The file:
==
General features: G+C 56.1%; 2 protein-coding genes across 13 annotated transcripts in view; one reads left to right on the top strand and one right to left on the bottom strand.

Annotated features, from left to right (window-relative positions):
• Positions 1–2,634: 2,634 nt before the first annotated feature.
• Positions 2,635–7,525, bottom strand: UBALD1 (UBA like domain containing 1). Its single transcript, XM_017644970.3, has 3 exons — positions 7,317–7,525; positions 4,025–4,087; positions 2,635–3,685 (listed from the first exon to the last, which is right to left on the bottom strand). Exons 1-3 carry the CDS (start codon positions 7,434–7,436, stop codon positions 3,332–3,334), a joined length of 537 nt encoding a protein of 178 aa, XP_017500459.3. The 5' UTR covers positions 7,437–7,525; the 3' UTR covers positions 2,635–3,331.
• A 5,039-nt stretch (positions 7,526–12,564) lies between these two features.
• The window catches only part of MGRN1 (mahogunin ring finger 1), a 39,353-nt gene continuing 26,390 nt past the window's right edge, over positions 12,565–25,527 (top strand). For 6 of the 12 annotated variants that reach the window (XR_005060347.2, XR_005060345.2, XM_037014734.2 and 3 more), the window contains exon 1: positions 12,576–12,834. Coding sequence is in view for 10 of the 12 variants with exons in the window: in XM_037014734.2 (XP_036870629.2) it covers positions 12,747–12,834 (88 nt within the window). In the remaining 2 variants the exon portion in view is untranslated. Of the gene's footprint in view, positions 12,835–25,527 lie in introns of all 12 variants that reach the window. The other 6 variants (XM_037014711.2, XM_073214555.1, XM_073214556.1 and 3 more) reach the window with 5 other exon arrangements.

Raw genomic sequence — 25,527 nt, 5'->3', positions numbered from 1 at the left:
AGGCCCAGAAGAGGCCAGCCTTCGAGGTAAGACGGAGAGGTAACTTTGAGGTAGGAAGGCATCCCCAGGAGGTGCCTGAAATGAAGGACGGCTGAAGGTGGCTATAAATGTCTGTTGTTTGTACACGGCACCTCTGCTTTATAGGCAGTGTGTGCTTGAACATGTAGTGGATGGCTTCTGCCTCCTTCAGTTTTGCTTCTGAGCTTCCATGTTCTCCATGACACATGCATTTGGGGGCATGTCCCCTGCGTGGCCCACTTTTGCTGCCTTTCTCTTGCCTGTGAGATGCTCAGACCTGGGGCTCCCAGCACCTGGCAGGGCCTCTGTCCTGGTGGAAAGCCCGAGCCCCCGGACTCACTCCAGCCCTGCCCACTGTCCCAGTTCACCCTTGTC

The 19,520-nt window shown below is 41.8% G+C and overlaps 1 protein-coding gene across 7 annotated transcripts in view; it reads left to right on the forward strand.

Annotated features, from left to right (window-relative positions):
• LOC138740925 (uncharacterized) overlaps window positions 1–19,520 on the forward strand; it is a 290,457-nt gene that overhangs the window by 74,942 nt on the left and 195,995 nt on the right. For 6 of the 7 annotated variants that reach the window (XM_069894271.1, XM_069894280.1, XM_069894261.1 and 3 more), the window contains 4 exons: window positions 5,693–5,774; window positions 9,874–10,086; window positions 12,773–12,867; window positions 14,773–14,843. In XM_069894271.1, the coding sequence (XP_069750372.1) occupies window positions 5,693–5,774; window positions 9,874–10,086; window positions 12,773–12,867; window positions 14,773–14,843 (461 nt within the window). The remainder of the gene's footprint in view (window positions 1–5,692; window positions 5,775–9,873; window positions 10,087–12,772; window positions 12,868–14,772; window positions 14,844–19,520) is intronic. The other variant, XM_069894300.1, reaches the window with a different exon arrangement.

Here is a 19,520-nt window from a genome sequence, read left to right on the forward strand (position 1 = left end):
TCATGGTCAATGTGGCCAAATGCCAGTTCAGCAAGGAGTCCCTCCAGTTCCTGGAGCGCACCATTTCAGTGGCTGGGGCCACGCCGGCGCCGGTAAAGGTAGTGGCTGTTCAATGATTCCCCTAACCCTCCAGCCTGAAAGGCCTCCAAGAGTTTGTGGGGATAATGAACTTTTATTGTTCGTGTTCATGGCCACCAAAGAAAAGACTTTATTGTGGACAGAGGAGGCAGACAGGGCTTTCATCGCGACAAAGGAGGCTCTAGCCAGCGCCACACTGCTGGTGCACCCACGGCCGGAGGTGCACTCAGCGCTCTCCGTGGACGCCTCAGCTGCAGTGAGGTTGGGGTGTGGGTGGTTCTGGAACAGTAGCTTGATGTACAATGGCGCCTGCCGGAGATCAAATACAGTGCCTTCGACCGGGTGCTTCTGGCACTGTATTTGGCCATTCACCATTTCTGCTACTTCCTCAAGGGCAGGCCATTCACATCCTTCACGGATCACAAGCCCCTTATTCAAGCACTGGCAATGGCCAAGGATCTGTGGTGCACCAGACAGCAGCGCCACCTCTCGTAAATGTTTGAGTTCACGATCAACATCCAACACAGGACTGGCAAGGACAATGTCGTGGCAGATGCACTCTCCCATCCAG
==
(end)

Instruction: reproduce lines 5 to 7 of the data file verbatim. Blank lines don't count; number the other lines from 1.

• A 5,039-nt stretch (positions 7,526–12,564) lies between these two features.
• The window catches only part of MGRN1 (mahogunin ring finger 1), a 39,353-nt gene continuing 26,390 nt past the window's right edge, over positions 12,565–25,527 (top strand). For 6 of the 12 annotated variants that reach the window (XR_005060347.2, XR_005060345.2, XM_037014734.2 and 3 more), the window contains exon 1: positions 12,576–12,834. Coding sequence is in view for 10 of the 12 variants with exons in the window: in XM_037014734.2 (XP_036870629.2) it covers positions 12,747–12,834 (88 nt within the window). In the remaining 2 variants the exon portion in view is untranslated. Of the gene's footprint in view, positions 12,835–25,527 lie in introns of all 12 variants that reach the window. The other 6 variants (XM_037014711.2, XM_073214555.1, XM_073214556.1 and 3 more) reach the window with 5 other exon arrangements.

Raw genomic sequence — 25,527 nt, 5'->3', positions numbered from 1 at the left: